Change of guard at economy’s helm?

Change of guard at economy’s helm?

As I was sitting down in front of my computer Friday afternoon to write Monday’s column on the Economics Nobel, I received a call that caused me to drop everything.

The caller told me the economy tsar Ali Babacan would be replaced by Zafer Çağlayan, the current economy minister, over the next few months. A few “312” calls to Ankara confirmed that the rumor has indeed been going around our nation’s capital.

The ruling Justice and Development Party (AKP) intends to stay in power for the next 10 years and beyond as all their documents are targeting 2023. They may succeed in that goal unless the opposition pulls its act together. It was already expected that Babacan would not be at the steering wheel of the economy, or even the Parliament, in the upcoming decade.

The AKP’s bylaws allow anyone, including Prime Minister Recep Tayyip Erdoğan, to remain as MPs for a maximum of three terms. Unless they change their internal regulations, Erdoğan, Babacan and many of the AKP’s bigwigs will not be able to run in the 2015 general elections. But that is still more than two years away, whereas a cabinet reshuffling could take place in the next few months.

There has actually been speculation of a change in the government for some time. The idea is that since they wouldn’t be able run again for the Parliament, the Party’s top brass would become mayoral candidates in major cities. Some claimed Babacan would aim for Ankara, but he put an end to the rumors by saying that he would return to his family business upon completing his term.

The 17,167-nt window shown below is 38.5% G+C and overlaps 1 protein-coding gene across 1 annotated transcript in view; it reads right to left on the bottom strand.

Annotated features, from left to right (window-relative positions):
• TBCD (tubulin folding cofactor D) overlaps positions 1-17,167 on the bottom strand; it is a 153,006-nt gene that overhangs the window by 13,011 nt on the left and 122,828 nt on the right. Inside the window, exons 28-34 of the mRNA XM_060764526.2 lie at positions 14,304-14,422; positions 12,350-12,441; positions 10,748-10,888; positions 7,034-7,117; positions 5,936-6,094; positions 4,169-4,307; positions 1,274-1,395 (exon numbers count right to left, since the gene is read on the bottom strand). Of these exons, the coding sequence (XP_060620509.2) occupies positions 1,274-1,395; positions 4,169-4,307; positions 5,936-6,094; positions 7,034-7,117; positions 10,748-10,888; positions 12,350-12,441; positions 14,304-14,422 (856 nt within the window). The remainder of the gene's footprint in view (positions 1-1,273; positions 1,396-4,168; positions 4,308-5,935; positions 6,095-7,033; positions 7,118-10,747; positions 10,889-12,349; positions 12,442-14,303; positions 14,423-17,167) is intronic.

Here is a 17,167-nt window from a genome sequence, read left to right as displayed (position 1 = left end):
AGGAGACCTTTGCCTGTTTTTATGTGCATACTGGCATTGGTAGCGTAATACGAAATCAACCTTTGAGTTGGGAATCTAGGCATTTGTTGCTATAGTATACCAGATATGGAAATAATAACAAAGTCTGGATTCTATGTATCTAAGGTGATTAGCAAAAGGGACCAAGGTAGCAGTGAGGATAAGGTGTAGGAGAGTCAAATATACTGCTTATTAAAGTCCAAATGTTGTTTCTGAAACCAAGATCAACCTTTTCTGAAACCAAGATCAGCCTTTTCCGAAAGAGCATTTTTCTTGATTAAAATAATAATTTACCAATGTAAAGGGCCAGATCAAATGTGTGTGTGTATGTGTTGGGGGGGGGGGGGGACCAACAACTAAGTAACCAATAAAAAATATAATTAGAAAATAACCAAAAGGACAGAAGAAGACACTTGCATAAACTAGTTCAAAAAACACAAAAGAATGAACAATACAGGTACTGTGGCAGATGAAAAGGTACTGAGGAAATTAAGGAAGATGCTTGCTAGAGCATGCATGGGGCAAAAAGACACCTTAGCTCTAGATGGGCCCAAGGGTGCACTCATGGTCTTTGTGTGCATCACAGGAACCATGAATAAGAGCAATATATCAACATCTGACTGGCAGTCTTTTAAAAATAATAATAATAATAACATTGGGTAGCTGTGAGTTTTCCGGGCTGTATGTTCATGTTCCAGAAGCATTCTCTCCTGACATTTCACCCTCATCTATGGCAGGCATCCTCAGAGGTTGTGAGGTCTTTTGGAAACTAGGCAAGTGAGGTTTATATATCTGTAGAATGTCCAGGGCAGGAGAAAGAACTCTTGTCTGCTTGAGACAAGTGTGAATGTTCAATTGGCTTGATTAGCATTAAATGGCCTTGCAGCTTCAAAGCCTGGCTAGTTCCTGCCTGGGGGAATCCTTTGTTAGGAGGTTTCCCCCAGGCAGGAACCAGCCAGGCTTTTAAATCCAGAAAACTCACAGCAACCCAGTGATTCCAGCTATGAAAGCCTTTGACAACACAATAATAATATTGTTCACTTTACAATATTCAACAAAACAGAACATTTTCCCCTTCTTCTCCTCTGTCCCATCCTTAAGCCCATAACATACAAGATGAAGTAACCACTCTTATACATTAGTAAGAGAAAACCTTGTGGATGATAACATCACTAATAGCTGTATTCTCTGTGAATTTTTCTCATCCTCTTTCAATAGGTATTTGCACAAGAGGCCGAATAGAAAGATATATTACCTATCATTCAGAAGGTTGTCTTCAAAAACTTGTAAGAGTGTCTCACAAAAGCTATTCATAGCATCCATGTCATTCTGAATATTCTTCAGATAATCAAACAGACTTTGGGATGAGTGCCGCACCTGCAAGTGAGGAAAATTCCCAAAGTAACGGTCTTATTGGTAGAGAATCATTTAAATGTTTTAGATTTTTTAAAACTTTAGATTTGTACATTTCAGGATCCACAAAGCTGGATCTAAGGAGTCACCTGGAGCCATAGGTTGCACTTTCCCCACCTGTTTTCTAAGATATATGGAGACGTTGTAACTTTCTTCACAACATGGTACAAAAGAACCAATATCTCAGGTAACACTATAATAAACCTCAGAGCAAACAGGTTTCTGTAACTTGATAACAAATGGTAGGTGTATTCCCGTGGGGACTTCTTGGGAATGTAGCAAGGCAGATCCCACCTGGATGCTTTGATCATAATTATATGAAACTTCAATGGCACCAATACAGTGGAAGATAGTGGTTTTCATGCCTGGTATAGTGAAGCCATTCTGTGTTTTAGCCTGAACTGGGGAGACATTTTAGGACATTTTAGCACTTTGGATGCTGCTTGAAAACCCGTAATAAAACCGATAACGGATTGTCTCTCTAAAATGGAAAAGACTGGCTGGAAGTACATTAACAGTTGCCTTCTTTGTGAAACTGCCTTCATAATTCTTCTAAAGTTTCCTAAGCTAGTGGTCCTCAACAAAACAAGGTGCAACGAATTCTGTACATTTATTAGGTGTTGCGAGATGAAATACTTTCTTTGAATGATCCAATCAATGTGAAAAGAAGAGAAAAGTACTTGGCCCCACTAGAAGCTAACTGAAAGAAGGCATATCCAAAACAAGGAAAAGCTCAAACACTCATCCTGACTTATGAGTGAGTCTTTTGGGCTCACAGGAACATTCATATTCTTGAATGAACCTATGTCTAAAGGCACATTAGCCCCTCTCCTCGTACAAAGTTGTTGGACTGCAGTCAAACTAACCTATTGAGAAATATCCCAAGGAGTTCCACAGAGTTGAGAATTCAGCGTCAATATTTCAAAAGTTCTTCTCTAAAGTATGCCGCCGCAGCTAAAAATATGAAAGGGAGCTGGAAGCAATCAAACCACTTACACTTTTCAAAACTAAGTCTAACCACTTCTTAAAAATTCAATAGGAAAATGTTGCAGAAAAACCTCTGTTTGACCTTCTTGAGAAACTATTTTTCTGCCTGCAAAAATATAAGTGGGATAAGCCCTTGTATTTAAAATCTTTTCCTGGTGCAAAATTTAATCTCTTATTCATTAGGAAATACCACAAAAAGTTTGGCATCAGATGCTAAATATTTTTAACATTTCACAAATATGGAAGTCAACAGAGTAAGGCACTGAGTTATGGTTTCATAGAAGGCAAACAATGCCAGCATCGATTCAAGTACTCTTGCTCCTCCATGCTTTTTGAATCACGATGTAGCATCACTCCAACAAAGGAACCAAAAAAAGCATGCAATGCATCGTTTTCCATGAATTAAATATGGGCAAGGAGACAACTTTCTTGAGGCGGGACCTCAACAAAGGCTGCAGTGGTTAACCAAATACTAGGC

In any case, I am more worried about Babacan’s replacement than seeing him eventually leave. I have to be blunt; Çağlayan would be a terrible choice. For one thing, Babacan has gained the confidence of investors and markets during his decade-long tenure, ignoring his brief stint as minister of foreign affairs.

That trust was earned through smart policies, not smart suits. In fact, the Turkish finance community had initially nicknamed him “Baby John,” referring to his young age, youthful appearance and education and experience in the U.S. Opinions about him changed as he stuck with the post-crisis economic recovery program and cured Turkey’s Achilles’ Heel by putting the macroeconomy in order.

Loyal readers might see me as a perennial whiner, but my criticisms on monetary policy, the lax budget and lack of a structural reform agenda are small details when compared to the big picture- which is that Babacan will more or less get it right at the end of the day.

Unfortunately, I cannot say the same for Çağlayan, who has all the traits of a typical populist politician. As I am writing this column he is on TV criticizing the “independent” Central Bank for not having lowered interest rates enough on Thursday. While he cannot fire Governor Erdem Başçı, whose term ends in 2016, he would undoubtedly put more pressure on the Bank if he directed economic policymaking. He would also probably go for a pro-growth agenda instead of trying to mend Turkey’s vulnerabilities.

Even if the reshuffle has only a 10 percent probability, it would still be the biggest risk facing the Turkish economy over the next year.